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Imperial Crypt

by danize.com@gmail.com

The Imperial Crypt is a historical site in Vienna, Austria, where 149 members of the Habsburg dynasty are buried, including 12 emperors and 19 empresses and queens. The crypt is located beneath the Capuchin Church and monastery on the Neuer Markt square, near the Hofburg Palace. It was founded in 1618 by Empress Anna of Tyrol and her husband Emperor Matthias, and has been expanded several times over the centuries. The crypt contains various styles of sarcophagi, ranging from simple to elaborate, reflecting the tastes and personalities of the rulers. Some of the most notable sarcophagi are:

  • The double sarcophagus of Emperor Franz I Stephan of Lorraine and his wife Empress Maria Theresa, who ruled over a large empire in the 18th century. The sarcophagus is made of white marble and adorned with statues and reliefs depicting their family and achievements. It is considered a masterpiece of Baroque art by sculptor Balthasar Ferdinand Moll.
  • The plain sarcophagus of Emperor Joseph II, the son of Maria Theresa and Franz I Stephan, who was a reformer and an enlightened ruler. He chose a simple design for his tomb, with only his name and titles inscribed on it, as a sign of his modesty and rejection of pomp.
  • The sarcophagi of Emperor Franz Joseph I, Empress Elisabeth (Sisi) and Crown Prince Rudolf, who were the last rulers of the Austro-Hungarian Empire in the 19th and early 20th centuries. Their tombs reflect their tragic lives and deaths: Franz Joseph I died after a long reign marked by wars and revolutions; Elisabeth was assassinated by an anarchist in Geneva; and Rudolf committed suicide with his lover Mary Vetsera at Mayerling.
  • The crypt chapel with the sarcophagi of Empress Zita, Otto von Habsburg and his wife Regina von Sachsen-Meiningen, who were the last members of the Habsburg family to be buried in the crypt. Zita was the wife of Emperor Charles I, who was exiled after World War I and died in 1922. Otto was their son and the head of the House of Habsburg until his death in 2011. He was also a prominent European politician and advocate for democracy and human rights. Regina was his wife and a descendant of several German royal families.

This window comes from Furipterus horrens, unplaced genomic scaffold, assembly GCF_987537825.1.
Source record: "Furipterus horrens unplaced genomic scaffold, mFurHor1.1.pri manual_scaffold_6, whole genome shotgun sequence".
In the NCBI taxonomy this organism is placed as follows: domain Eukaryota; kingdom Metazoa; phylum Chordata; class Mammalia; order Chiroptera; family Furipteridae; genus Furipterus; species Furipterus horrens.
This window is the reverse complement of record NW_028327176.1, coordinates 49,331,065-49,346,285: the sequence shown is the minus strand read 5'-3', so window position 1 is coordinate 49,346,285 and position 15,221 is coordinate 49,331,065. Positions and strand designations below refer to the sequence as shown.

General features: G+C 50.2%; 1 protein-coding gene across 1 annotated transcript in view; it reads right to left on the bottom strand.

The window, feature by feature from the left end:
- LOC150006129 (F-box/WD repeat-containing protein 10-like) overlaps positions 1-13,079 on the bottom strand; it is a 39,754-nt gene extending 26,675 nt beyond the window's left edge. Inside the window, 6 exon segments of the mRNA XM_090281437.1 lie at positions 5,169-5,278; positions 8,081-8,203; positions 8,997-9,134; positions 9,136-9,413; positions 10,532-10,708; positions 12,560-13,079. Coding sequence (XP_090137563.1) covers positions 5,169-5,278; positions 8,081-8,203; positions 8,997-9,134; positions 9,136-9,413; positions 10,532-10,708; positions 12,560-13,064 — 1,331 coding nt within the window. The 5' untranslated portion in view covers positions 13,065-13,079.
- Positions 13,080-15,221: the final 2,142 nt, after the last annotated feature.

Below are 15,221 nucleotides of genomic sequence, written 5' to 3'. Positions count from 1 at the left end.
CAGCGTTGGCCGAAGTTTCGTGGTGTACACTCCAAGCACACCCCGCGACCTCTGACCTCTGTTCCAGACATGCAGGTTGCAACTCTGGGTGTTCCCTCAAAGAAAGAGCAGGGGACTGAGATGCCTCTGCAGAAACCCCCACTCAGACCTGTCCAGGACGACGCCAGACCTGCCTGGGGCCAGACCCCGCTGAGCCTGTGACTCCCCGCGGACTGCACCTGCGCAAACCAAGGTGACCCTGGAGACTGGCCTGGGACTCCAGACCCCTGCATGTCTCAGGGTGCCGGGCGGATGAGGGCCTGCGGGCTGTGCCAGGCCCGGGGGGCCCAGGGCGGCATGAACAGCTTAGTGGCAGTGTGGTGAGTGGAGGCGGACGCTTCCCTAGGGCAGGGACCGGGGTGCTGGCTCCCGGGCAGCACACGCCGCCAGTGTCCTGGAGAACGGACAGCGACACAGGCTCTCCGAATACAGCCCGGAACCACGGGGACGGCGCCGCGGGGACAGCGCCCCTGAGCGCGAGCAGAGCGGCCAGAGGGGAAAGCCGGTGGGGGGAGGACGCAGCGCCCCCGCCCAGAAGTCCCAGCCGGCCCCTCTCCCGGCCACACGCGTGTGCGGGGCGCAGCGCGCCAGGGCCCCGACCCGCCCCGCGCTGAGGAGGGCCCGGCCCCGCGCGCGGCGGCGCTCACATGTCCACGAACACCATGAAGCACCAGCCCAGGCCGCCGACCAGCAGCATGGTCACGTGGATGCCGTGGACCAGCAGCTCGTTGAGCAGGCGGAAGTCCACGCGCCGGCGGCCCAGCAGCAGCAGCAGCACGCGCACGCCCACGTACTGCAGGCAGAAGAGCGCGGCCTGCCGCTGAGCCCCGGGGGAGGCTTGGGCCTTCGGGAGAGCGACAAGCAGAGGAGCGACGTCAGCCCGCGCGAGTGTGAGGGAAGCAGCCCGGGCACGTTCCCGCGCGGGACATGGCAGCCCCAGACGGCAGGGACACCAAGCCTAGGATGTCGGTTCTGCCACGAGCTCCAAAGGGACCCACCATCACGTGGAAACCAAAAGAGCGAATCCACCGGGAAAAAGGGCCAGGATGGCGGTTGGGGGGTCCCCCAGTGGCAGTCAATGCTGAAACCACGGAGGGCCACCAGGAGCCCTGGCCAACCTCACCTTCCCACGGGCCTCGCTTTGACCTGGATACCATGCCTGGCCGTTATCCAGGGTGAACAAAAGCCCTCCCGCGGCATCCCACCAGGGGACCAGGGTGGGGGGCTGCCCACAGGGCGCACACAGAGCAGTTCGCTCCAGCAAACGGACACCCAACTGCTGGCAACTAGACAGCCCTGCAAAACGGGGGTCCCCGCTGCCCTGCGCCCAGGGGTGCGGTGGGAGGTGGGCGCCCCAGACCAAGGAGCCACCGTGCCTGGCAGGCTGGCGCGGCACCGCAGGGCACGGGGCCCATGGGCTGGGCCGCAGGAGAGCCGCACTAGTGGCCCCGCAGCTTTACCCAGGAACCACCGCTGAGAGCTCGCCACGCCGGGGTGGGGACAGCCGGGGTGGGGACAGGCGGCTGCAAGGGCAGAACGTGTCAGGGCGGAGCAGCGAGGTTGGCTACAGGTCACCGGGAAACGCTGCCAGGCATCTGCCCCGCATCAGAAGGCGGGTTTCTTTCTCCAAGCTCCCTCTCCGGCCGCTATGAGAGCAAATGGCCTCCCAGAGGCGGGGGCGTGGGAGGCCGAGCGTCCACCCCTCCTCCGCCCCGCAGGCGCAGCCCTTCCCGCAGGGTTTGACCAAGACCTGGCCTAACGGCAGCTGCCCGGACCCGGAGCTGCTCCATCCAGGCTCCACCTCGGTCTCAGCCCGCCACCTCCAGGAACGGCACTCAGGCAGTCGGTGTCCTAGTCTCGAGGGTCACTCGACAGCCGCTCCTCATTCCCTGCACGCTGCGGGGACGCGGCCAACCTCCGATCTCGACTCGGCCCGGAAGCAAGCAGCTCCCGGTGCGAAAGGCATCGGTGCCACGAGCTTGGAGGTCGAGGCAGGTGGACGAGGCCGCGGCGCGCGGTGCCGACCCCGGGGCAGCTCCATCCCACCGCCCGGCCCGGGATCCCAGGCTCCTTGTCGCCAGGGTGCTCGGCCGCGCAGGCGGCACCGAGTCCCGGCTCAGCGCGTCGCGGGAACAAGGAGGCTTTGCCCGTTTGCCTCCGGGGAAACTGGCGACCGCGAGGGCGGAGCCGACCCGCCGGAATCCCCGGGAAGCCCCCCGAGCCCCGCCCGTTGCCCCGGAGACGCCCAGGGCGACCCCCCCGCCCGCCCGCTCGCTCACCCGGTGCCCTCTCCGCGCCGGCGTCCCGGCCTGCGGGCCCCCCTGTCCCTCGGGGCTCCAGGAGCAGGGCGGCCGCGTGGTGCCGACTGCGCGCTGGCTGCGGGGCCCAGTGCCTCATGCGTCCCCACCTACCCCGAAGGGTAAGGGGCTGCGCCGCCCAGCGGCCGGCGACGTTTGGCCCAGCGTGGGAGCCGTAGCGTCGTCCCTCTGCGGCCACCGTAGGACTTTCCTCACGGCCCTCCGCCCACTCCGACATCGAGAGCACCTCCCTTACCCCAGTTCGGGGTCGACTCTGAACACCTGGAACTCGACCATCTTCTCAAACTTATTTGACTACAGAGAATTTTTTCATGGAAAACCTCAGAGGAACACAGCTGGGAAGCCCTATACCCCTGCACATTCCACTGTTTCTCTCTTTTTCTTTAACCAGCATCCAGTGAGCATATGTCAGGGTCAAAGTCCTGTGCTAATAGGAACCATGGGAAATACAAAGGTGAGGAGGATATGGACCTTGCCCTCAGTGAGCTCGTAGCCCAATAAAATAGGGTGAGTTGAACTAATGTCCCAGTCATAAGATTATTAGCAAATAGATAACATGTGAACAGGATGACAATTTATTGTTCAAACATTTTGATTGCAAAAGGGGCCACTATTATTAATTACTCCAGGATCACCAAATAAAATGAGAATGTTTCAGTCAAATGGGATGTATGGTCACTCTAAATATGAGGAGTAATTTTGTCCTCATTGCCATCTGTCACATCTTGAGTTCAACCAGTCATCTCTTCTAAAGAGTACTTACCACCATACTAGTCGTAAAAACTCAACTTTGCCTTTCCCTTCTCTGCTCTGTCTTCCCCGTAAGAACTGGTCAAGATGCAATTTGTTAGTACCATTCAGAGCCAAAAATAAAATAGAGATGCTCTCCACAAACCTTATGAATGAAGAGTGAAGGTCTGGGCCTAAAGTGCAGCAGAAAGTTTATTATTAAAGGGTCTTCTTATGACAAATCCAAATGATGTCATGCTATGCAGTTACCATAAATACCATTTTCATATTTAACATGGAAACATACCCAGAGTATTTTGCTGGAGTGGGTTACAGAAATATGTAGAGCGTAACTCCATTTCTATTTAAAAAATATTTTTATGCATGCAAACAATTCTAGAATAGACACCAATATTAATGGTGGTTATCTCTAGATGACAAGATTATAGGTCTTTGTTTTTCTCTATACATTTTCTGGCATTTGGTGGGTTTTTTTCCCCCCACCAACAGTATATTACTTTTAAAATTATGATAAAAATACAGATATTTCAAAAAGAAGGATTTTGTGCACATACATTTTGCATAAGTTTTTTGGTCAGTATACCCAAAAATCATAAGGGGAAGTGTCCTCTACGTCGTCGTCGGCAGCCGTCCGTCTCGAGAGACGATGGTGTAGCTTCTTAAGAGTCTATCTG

The Imperial Crypt is open to visitors every day from 10:00 to 18:00. The entrance fee is 8 euros for adults, 6 euros for students and seniors, and free for children under 6 years old. Guided tours are available on Wednesdays to Saturdays at 14:00 (in German) and 15:30 (in English). The tours last about one hour and cost an additional 3 euros per person.

To get to the Imperial Crypt, you can take the subway line U3 to Herrengasse station or line U1 to Stephansplatz station. From there, it is a short walk to the Neuer Markt square. You can also take the tram line 1 or 2 to Weihburggasse stop or line D to Kärntner Ring stop.

Some tips for visiting the Imperial Crypt are:

  • Respect the silence and solemnity of the place. Do not touch or lean on the sarcophagi or take flash photos.
  • Dress appropriately for a religious site. Avoid wearing shorts, skirts above the knee, sleeveless tops or hats.
  • Explore the different vaults and admire the artistic details of the sarcophagi. Each vault has a nameplate with information about the rulers buried there.
  • Learn more about the history and culture of the Habsburgs at the nearby Hofburg Palace, which houses several museums and exhibitions.
  • Enjoy the atmosphere of the Neuer Markt square, which has a fountain, cafes and shops.

The Imperial Crypt is a fascinating attraction for anyone interested in Austrian history, art and royalty. It offers a glimpse into the lives and deaths of one of Europe’s most influential dynasties.

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